MALE/COLOMBO (Reuters) - The main Maldives opposition party said on Wednesday that President Abdulla Yameen’s government must ease “draconian” visa measures limiting the number of foreign journalists coming to cover a presidential election on Sept. 23.
Yameen is seeking a second five-year term in the Indian Ocean archipelago popular with tourists. But his main rivals have been jailed for charges ranging from terrorism to attempting to topple the government, leading to doubts abroad about the legitimacy of the vote.
The Maldives has been beset by political instability since a police mutiny forced its first democratically elected leader, Mohamed Nasheed, out of office in 2012.
The main opposition Maldivian Democratic Party (MDP) said in a statement that visa rules were aimed at keeping foreign journalists out “in order to reduce scrutiny of (Yameen’s) unlawful and unconstitutional behaviour”.
It called for the regulations to be eased.
“The measures should be viewed as a pre-emptive cover-up of planned electoral fraud,” it said.
According to new measures, journalists must apply for business visas, for which they need a Maldivian sponsor, and submit forms giving details of previous employment, travel history, qualifications, bank account details and a police clearance certificate, the MDP said.
Previously, the Maldives gave journalists visas on arrival.
Opposition presidential candidate Ibrahim Mohamed Solih called on Twitter for the authorities to “reverse restrictive measures against international journalists”.
The government has said that journalists who try to cover the election on tourist visas will face punitive measures. In February, it deported two Agence France-Presse journalists working while on tourist visas.
The ambassador of the Maldives to neighbouring Sri Lanka, Mohamed Hussain Shareef, said the visa process was changed after some journalists misreported the country’s moderate faith and about the security of tourists.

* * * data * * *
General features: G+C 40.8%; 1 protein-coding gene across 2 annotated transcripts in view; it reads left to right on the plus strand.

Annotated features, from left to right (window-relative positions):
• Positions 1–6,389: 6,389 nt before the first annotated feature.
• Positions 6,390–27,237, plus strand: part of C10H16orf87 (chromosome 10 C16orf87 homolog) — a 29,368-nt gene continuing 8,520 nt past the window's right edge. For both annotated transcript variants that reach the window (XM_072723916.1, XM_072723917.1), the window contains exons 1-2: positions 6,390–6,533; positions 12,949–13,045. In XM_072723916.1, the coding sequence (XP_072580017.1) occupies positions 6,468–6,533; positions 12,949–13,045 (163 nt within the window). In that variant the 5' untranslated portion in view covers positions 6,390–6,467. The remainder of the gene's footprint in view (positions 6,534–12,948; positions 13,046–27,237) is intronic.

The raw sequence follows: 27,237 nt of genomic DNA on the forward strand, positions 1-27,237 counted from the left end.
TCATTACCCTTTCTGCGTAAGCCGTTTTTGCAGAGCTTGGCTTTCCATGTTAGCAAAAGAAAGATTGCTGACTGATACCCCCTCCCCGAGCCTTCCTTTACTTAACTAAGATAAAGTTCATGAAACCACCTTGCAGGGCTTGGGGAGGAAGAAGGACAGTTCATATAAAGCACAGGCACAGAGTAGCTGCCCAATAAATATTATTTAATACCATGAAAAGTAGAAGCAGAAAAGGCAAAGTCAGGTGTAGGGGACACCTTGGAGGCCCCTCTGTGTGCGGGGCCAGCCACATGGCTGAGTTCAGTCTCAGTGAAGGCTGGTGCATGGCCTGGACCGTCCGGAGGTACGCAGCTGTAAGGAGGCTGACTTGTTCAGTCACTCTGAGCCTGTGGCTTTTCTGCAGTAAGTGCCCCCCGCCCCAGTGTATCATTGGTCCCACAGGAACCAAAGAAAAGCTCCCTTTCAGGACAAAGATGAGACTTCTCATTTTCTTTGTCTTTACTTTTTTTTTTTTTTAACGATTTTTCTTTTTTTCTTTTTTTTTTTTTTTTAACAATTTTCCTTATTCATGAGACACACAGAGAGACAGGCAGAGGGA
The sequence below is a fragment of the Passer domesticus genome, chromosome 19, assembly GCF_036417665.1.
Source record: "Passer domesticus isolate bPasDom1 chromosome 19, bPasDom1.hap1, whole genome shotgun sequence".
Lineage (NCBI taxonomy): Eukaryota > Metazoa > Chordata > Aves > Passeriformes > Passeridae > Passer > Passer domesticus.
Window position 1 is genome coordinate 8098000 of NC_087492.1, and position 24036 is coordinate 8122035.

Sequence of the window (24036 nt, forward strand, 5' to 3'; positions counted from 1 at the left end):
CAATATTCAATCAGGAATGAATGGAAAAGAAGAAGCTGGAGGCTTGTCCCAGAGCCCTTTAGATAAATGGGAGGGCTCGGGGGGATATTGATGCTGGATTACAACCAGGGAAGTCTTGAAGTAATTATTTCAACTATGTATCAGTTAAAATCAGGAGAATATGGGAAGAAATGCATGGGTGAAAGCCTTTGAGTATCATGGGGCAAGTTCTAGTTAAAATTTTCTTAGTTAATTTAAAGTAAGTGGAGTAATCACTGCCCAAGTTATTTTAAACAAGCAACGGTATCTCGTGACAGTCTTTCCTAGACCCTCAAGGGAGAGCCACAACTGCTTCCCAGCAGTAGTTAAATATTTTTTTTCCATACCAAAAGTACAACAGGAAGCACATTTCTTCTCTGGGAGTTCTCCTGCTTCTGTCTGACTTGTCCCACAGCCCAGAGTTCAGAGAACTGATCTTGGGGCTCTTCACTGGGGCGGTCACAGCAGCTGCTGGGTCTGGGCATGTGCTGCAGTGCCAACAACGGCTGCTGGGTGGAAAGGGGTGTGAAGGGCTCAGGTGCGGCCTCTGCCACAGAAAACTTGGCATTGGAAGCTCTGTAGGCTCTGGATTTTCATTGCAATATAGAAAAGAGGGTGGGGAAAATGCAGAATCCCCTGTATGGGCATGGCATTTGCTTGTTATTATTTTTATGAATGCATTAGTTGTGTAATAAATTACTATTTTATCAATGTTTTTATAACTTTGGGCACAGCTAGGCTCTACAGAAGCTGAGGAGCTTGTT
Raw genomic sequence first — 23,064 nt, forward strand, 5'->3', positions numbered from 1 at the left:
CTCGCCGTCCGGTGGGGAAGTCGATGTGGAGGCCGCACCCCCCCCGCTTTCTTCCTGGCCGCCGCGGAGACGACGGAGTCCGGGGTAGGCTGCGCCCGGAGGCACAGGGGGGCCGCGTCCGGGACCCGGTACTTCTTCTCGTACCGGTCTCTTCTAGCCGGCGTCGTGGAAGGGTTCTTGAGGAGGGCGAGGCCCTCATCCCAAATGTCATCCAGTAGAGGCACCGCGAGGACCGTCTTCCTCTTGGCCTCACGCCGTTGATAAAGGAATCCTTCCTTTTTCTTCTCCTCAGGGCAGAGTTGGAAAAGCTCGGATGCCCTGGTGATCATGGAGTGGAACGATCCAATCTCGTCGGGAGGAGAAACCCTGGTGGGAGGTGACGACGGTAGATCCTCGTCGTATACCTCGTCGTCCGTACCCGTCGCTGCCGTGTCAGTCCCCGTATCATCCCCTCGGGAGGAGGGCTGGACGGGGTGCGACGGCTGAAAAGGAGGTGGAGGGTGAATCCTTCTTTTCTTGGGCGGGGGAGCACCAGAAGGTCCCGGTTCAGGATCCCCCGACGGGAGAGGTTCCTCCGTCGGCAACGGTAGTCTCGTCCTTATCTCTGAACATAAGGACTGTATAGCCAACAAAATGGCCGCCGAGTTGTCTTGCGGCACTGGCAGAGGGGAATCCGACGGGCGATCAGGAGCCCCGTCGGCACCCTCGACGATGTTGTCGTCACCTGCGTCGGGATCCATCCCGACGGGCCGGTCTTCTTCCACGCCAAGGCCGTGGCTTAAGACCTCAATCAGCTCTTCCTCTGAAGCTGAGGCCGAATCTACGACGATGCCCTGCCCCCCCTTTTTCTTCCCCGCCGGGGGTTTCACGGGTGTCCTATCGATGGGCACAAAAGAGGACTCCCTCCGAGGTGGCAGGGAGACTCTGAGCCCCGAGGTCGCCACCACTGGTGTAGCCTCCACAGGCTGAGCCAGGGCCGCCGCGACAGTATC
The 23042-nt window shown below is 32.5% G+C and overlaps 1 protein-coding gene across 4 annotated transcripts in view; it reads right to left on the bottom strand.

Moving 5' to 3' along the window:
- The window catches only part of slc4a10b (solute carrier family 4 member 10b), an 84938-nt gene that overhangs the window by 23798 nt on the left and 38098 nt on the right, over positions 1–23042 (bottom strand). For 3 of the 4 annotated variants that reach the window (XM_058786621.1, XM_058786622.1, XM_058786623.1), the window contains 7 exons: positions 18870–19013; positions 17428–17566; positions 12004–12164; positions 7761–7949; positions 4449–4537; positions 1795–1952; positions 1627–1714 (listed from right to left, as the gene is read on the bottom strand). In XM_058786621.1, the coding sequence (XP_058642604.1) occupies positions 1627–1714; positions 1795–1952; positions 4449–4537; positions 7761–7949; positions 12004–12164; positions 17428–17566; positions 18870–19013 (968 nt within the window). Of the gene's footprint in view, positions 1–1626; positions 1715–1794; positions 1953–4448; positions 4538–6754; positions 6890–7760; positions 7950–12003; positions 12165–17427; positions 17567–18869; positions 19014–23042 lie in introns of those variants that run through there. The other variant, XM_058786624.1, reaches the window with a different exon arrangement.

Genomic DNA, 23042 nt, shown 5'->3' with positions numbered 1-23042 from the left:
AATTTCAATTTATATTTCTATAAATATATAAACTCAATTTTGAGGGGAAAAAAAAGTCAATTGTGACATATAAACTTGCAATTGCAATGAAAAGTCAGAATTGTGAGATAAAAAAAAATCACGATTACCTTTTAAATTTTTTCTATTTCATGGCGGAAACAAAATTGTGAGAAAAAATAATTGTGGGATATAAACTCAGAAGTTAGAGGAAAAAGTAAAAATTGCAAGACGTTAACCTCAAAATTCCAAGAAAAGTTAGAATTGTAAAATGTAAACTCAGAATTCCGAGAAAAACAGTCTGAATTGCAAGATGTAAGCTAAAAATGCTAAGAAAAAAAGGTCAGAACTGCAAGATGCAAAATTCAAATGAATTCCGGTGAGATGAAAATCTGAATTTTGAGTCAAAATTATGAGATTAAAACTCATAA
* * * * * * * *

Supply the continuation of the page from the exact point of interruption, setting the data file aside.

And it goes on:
The Election Commission said in a statement it was committed “to afford the opportunity to any international media personnel to take part in observing the elections as long as the necessary requirements have been met”.
The opposition call for easier access for foreign reporters came two days after police said they had received information of an “organised conspiracy” to commit serious offences aimed at convincing “foreign stakeholders” that the upcoming election “is not independent and fair”.
On Friday, president Yameen’s administration accused the United States of intimidation after it called for the release of “falsely accused” political prisoners and threatened action if the island’s election is not free and fair.
Former leader Nasheed, who is based in Sri Lanka, fearing poll rigging, has urged the international community to examine the election result in consultation with all political parties before accepting any candidate’s victory.
Yameen’s government has rejected repeated requests by the United Nations, rights groups and Western countries to release the president’s rivals.
Editing by Hugh Lawson, Robert Birsel